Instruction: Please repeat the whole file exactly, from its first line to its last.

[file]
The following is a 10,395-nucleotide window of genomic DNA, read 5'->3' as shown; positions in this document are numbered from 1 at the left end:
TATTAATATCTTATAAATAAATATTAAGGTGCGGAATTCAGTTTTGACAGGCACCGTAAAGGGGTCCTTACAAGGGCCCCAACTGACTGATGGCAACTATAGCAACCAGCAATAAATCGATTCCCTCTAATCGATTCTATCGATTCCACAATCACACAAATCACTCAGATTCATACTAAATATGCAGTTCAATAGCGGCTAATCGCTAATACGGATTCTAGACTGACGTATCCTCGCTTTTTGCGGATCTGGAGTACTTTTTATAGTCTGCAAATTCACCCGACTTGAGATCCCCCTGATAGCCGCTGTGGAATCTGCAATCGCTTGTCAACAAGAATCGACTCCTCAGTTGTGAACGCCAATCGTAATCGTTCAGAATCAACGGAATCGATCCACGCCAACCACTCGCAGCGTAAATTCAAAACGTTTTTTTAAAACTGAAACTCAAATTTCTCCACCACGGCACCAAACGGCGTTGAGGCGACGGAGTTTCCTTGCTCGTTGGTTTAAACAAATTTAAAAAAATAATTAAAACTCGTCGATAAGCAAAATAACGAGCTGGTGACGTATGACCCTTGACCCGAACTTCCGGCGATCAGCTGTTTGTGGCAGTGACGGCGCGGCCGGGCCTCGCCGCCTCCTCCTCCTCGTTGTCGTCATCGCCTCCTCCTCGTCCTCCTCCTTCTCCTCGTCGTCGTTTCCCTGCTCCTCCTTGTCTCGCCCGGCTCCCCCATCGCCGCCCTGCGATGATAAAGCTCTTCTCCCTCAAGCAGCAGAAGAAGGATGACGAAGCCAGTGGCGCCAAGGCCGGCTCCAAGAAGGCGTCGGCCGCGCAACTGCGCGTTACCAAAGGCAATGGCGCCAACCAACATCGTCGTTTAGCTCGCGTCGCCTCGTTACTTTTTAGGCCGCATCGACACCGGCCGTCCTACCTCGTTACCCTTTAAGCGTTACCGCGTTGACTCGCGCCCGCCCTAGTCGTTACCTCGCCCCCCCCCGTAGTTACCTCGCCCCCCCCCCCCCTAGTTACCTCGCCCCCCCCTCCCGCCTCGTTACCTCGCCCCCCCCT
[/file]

The following is a 10,395-nucleotide window of genomic DNA, read 5'->3' as shown; positions in this document are numbered from 1 at the left end:
TATTAATATCTTATAAATAAATATTAAGGTGCGGAATTCAGTTTTGACAGGCACCGTAAAGGGGTCCTTACAAGGGCCCCAACTGACTGATGGCAACTATAGCAACCAGCAATAAATCGATTCCCTCTAATCGATTCTATCGATTCCACAATCACACAAATCACTCAGATTCATACTAAATATGCAGTTCAATAGCGGCTAATCGCTAATACGGATTCTAGACTGACGTATCCTCGCTTTTTGCGGATCTGGAGTACTTTTTATAGTCTGCAAATTCACCCGACTTGAGATCCCCCTGATAGCCGCTGTGGAATCTGCAATCGCTTGTCAACAAGAATCGACTCCTCAGTTGTGAACGCCAATCGTAATCGTTCAGAATCAACGGAATCGATCCACGCCAACCACTCGCAGCGTAAATTCAAAACGTTTTTTTAAAACTGAAACTCAAATTTCTCCACCACGGCACCAAACGGCGTTGAGGCGACGGAGTTTCCTTGCTCGTTGGTTTAAACAAATTTAAAAAAATAATTAAAACTCGTCGATAAGCAAAATAACGAGCTGGTGACGTATGACCCTTGACCCGAACTTCCGGCGATCAGCTGTTTGTGGCAGTGACGGCGCGGCCGGGCCTCGCCGCCTCCTCCTCCTCGTTGTCGTCATCGCCTCCTCCTCGTCCTCCTCCTTCTCCTCGTCGTCGTTTCCCTGCTCCTCCTTGTCTCGCCCGGCTCCCCCATCGCCGCCCTGCGATGATAAAGCTCTTCTCCCTCAAGCAGCAGAAGAAGGATGACGAAGCCAGTGGCGCCAAGGCCGGCTCCAAGAAGGCGTCGGCCGCGCAACTGCGCGTTACCAAAGGCAATGGCGCCAACCAACATCGTCGTTTAGCTCGCGTCGCCTCGTTACTTTTTAGGCCGCATCGACACCGGCCGTCCTACCTCGTTACCCTTTAAGCGTTACCGCGTTGACTCGCGCCCGCCCTAGTCGTTACCTCGCCCCCCCCCGTAGTTACCTCGCCCCCCCCCCCCCTAGTTACCTCGCCCCCCCCTCCCGCCTCGTTACCTCGCCCCCCCCT